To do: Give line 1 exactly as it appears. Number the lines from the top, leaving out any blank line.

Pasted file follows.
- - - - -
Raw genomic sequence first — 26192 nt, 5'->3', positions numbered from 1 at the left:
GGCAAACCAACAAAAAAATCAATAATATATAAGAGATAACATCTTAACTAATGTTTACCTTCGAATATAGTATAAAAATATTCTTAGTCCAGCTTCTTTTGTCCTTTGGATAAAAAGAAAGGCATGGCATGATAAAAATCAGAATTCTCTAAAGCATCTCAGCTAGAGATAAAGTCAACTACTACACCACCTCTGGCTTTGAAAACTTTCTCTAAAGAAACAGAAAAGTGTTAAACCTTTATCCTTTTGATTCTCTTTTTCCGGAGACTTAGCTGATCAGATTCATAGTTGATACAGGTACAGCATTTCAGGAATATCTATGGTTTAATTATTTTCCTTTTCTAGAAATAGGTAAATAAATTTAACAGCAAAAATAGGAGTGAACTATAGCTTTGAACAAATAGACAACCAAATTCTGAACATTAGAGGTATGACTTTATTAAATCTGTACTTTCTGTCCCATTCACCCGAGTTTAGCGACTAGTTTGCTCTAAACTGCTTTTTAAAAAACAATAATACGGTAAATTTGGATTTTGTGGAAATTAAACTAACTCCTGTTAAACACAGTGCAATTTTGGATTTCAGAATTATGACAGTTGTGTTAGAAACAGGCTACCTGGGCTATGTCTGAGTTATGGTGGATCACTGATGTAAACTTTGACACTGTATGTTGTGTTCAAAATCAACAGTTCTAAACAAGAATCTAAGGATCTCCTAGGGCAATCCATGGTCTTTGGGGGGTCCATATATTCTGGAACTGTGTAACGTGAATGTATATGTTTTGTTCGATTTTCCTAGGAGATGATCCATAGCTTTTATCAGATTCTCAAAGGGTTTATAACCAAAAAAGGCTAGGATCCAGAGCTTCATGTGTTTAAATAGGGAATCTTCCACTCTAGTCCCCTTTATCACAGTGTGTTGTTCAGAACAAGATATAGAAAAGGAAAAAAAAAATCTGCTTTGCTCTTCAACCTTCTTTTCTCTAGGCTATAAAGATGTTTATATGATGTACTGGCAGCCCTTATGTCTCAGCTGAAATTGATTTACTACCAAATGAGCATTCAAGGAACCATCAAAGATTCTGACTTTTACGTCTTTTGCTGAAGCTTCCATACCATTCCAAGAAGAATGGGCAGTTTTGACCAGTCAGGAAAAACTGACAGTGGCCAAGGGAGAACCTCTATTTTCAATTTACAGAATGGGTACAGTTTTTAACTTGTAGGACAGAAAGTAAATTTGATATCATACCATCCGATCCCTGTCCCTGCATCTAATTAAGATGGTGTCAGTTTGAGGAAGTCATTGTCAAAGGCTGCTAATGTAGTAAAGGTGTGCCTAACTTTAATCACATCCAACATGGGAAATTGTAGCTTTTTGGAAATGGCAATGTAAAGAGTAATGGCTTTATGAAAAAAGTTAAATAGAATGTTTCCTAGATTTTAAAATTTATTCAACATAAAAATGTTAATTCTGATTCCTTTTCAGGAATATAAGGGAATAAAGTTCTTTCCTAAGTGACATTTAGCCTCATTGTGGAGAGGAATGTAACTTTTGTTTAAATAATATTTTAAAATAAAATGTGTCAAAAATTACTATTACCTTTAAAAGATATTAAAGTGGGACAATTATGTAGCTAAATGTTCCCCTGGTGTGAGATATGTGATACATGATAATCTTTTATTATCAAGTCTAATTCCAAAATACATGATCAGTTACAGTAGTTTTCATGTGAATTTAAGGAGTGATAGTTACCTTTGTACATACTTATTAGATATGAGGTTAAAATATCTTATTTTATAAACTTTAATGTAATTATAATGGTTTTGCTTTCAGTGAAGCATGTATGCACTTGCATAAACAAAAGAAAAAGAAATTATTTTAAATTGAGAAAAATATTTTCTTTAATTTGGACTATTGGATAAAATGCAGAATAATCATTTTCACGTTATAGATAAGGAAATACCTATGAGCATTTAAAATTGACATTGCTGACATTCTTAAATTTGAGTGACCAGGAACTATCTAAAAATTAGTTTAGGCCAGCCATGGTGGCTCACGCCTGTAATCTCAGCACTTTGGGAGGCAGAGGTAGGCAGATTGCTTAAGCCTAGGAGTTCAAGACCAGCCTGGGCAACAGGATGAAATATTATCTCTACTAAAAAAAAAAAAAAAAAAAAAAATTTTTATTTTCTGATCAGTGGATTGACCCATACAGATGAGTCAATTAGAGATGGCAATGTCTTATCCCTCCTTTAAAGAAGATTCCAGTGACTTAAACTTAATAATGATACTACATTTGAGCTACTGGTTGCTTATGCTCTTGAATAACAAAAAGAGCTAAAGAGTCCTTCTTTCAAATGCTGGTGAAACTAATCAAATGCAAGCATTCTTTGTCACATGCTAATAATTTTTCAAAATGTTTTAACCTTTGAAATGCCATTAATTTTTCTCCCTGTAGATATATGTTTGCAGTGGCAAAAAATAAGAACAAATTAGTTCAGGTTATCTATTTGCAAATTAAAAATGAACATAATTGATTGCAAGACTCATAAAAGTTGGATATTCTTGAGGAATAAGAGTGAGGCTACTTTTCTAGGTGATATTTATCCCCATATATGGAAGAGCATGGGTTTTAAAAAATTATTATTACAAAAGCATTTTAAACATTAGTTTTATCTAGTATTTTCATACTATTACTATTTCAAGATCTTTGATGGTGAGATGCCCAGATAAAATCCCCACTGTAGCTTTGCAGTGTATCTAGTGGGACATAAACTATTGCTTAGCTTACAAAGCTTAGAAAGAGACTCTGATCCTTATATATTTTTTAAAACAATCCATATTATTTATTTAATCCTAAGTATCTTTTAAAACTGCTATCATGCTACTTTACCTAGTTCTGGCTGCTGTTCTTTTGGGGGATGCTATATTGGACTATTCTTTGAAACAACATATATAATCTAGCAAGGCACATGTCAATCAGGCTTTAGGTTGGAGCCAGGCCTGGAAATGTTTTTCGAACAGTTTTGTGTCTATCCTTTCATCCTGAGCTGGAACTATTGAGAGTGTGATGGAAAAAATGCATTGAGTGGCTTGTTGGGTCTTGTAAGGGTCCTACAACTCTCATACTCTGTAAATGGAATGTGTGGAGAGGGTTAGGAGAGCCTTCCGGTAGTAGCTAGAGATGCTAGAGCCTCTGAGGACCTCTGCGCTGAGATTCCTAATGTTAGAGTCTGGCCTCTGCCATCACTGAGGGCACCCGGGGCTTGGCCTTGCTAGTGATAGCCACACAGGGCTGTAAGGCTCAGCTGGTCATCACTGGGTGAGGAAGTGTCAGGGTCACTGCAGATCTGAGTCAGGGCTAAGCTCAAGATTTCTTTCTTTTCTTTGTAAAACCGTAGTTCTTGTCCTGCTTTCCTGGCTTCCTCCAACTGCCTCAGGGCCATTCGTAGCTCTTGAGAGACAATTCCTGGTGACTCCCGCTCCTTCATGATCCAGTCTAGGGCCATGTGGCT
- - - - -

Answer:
Raw genomic sequence first — 26192 nt, 5'->3', positions numbered from 1 at the left: